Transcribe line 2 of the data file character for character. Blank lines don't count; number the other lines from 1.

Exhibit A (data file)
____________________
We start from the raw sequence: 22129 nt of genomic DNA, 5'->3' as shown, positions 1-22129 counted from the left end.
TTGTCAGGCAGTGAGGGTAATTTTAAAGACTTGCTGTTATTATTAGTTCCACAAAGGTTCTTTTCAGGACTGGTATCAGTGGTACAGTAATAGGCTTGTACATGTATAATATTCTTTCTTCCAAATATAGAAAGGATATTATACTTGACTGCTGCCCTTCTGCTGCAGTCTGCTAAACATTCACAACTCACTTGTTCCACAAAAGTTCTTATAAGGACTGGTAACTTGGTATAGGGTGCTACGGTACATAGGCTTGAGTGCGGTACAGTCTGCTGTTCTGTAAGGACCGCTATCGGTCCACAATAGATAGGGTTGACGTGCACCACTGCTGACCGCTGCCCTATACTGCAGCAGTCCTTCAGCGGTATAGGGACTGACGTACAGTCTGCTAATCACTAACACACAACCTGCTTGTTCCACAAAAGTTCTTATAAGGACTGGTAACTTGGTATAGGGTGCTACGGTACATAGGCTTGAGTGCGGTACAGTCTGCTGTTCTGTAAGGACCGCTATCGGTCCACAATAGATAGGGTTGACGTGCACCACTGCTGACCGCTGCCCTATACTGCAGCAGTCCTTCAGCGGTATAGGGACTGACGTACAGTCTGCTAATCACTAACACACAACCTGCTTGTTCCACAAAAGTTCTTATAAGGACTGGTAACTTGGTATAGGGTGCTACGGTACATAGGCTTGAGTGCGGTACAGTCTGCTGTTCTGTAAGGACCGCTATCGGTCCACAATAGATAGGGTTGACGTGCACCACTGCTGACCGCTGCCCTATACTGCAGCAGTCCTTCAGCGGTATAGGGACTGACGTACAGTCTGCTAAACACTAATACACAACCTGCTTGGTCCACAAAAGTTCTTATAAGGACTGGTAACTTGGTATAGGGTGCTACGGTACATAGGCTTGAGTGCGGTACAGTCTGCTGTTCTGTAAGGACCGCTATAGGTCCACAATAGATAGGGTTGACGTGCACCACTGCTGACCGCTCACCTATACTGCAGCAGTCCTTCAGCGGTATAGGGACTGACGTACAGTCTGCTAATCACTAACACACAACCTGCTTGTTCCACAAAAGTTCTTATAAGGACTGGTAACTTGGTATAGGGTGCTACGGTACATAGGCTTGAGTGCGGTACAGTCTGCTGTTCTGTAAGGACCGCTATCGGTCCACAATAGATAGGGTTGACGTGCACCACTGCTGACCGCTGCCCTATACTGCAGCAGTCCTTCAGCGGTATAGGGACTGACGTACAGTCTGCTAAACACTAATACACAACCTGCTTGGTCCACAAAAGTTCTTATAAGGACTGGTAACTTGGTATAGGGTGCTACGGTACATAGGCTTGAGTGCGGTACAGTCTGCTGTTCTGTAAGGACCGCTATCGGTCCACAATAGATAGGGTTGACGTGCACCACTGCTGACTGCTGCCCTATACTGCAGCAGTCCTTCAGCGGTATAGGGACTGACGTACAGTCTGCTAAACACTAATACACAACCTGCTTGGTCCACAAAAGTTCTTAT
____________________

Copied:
TTGTCAGGCAGTGAGGGTAATTTTAAAGACTTGCTGTTATTATTAGTTCCACAAAGGTTCTTTTCAGGACTGGTATCAGTGGTACAGTAATAGGCTTGTACATGTATAATATTCTTTCTTCCAAATATAGAAAGGATATTATACTTGACTGCTGCCCTTCTGCTGCAGTCTGCTAAACATTCACAACTCACTTGTTCCACAAAAGTTCTTATAAGGACTGGTAACTTGGTATAGGGTGCTACGGTACATAGGCTTGAGTGCGGTACAGTCTGCTGTTCTGTAAGGACCGCTATCGGTCCACAATAGATAGGGTTGACGTGCACCACTGCTGACCGCTGCCCTATACTGCAGCAGTCCTTCAGCGGTATAGGGACTGACGTACAGTCTGCTAATCACTAACACACAACCTGCTTGTTCCACAAAAGTTCTTATAAGGACTGGTAACTTGGTATAGGGTGCTACGGTACATAGGCTTGAGTGCGGTACAGTCTGCTGTTCTGTAAGGACCGCTATCGGTCCACAATAGATAGGGTTGACGTGCACCACTGCTGACCGCTGCCCTATACTGCAGCAGTCCTTCAGCGGTATAGGGACTGACGTACAGTCTGCTAATCACTAACACACAACCTGCTTGTTCCACAAAAGTTCTTATAAGGACTGGTAACTTGGTATAGGGTGCTACGGTACATAGGCTTGAGTGCGGTACAGTCTGCTGTTCTGTAAGGACCGCTATCGGTCCACAATAGATAGGGTTGACGTGCACCACTGCTGACCGCTGCCCTATACTGCAGCAGTCCTTCAGCGGTATAGGGACTGACGTACAGTCTGCTAAACACTAATACACAACCTGCTTGGTCCACAAAAGTTCTTATAAGGACTGGTAACTTGGTATAGGGTGCTACGGTACATAGGCTTGAGTGCGGTACAGTCTGCTGTTCTGTAAGGACCGCTATAGGTCCACAATAGATAGGGTTGACGTGCACCACTGCTGACCGCTCACCTATACTGCAGCAGTCCTTCAGCGGTATAGGGACTGACGTACAGTCTGCTAATCACTAACACACAACCTGCTTGTTCCACAAAAGTTCTTATAAGGACTGGTAACTTGGTATAGGGTGCTACGGTACATAGGCTTGAGTGCGGTACAGTCTGCTGTTCTGTAAGGACCGCTATCGGTCCACAATAGATAGGGTTGACGTGCACCACTGCTGACCGCTGCCCTATACTGCAGCAGTCCTTCAGCGGTATAGGGACTGACGTACAGTCTGCTAAACACTAATACACAACCTGCTTGGTCCACAAAAGTTCTTATAAGGACTGGTAACTTGGTATAGGGTGCTACGGTACATAGGCTTGAGTGCGGTACAGTCTGCTGTTCTGTAAGGACCGCTATCGGTCCACAATAGATAGGGTTGACGTGCACCACTGCTGACTGCTGCCCTATACTGCAGCAGTCCTTCAGCGGTATAGGGACTGACGTACAGTCTGCTAAACACTAATACACAACCTGCTTGGTCCACAAAAGTTCTTAT